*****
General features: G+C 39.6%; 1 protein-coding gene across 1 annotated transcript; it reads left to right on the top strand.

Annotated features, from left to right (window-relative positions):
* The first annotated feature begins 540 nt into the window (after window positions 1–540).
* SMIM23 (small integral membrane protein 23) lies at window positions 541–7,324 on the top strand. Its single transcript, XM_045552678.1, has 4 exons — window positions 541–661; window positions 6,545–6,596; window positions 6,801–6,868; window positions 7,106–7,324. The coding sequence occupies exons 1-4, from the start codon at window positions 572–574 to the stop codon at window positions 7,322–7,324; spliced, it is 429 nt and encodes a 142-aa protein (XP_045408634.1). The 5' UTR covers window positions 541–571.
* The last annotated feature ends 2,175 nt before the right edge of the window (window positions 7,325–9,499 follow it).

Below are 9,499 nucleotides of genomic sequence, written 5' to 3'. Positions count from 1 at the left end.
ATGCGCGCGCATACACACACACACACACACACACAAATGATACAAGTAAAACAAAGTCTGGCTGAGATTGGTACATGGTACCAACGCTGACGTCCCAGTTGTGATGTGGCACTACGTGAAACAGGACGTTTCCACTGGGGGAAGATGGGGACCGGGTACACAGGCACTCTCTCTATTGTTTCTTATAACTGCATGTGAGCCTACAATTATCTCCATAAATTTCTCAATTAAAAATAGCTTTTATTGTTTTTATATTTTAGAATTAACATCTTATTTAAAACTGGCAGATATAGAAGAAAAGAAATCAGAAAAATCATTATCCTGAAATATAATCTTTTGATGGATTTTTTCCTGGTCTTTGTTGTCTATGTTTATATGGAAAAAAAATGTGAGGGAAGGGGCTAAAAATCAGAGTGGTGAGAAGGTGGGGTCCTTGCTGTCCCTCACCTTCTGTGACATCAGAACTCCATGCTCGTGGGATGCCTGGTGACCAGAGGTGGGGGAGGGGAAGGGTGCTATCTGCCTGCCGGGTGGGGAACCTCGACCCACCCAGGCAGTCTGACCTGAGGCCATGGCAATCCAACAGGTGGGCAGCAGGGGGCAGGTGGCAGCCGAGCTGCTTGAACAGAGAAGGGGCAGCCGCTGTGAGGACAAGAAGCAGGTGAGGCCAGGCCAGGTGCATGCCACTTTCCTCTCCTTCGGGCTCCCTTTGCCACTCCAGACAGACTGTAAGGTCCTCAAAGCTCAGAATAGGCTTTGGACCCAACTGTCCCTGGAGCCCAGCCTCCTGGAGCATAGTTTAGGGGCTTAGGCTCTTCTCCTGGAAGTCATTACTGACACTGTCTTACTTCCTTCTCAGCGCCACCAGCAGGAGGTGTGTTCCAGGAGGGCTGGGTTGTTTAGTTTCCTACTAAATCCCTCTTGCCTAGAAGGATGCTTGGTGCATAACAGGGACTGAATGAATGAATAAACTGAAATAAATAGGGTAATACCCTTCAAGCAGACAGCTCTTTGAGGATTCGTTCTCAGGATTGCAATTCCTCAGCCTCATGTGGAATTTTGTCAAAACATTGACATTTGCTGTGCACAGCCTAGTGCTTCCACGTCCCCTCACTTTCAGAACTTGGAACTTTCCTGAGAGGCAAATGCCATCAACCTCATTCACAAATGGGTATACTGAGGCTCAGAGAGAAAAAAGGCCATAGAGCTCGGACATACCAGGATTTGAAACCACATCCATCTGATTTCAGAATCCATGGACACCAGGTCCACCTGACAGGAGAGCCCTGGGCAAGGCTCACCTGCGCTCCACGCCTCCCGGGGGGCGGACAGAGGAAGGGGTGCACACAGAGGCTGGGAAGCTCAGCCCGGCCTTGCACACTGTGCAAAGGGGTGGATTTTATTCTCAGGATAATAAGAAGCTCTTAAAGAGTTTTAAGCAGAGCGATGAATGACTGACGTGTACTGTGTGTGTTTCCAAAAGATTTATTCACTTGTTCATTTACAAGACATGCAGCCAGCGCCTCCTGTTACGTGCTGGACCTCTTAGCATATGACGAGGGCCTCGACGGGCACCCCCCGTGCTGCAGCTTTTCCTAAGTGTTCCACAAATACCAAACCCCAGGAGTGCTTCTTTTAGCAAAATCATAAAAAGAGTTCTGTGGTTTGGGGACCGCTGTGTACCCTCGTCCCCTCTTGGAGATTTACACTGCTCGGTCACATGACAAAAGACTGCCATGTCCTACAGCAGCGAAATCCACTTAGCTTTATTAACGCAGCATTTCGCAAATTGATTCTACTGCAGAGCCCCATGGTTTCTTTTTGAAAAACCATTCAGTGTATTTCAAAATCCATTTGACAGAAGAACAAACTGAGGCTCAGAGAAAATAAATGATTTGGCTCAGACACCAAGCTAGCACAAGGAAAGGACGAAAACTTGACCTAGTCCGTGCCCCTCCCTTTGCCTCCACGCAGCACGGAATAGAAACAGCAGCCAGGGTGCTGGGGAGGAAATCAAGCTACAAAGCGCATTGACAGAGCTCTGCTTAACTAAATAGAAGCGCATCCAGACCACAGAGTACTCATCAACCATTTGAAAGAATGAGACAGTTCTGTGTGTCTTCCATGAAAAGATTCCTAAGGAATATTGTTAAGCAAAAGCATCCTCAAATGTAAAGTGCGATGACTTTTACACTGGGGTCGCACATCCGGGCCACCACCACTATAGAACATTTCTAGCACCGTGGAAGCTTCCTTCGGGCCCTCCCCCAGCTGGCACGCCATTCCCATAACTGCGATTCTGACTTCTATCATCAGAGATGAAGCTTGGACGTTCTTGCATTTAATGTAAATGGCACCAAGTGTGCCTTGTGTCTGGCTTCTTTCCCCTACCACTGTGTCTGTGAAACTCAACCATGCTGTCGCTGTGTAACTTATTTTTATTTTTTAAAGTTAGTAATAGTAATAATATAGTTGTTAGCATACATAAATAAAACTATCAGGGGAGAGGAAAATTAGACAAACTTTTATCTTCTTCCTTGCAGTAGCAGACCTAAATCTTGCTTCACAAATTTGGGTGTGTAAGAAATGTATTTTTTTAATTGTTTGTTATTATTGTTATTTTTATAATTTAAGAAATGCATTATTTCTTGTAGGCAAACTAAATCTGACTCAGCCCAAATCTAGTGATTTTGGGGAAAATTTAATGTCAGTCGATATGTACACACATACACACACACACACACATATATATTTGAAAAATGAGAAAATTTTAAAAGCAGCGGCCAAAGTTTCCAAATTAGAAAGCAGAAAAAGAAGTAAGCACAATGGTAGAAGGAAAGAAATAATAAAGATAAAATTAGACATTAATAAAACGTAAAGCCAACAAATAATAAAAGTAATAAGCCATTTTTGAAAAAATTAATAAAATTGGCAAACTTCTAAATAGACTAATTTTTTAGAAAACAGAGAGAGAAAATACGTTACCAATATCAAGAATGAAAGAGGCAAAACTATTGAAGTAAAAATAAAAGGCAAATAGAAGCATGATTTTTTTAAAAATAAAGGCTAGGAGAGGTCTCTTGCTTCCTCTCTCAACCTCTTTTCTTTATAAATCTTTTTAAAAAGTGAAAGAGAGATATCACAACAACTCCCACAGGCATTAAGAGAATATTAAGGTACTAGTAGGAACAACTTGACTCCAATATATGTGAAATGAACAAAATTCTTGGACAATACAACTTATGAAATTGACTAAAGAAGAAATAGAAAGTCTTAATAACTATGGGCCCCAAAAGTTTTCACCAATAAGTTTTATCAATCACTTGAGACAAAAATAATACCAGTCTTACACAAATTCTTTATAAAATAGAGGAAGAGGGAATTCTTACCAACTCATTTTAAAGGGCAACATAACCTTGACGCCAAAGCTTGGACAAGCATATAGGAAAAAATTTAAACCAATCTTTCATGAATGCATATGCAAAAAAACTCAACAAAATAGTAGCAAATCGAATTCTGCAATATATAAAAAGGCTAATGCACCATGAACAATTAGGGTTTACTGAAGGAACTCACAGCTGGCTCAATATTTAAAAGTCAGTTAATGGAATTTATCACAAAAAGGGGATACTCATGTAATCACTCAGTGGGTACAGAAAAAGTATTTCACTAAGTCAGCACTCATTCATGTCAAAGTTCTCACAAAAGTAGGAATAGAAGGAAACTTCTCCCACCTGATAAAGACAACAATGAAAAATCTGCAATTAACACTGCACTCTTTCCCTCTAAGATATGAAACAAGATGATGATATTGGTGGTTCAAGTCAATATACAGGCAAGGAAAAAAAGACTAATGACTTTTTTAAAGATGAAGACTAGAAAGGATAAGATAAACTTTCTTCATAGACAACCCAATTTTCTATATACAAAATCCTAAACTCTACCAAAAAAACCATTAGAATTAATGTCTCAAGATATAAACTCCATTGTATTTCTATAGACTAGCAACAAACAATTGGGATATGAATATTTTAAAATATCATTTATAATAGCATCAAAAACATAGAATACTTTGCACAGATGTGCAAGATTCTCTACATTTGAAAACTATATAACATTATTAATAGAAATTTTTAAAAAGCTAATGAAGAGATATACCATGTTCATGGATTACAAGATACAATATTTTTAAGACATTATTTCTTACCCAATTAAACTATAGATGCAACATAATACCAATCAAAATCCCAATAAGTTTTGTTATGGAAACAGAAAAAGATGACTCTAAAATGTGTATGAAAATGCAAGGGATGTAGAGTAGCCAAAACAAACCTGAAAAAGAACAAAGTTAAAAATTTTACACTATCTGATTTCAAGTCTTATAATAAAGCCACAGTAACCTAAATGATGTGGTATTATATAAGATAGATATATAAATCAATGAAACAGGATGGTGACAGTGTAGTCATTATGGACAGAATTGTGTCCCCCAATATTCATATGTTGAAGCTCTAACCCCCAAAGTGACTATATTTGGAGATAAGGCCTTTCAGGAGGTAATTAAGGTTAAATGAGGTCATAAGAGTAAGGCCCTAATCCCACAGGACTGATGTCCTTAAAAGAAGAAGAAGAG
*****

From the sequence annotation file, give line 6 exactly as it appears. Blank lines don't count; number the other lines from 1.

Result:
Below are 9,499 nucleotides of genomic sequence, written 5' to 3'. Positions count from 1 at the left end.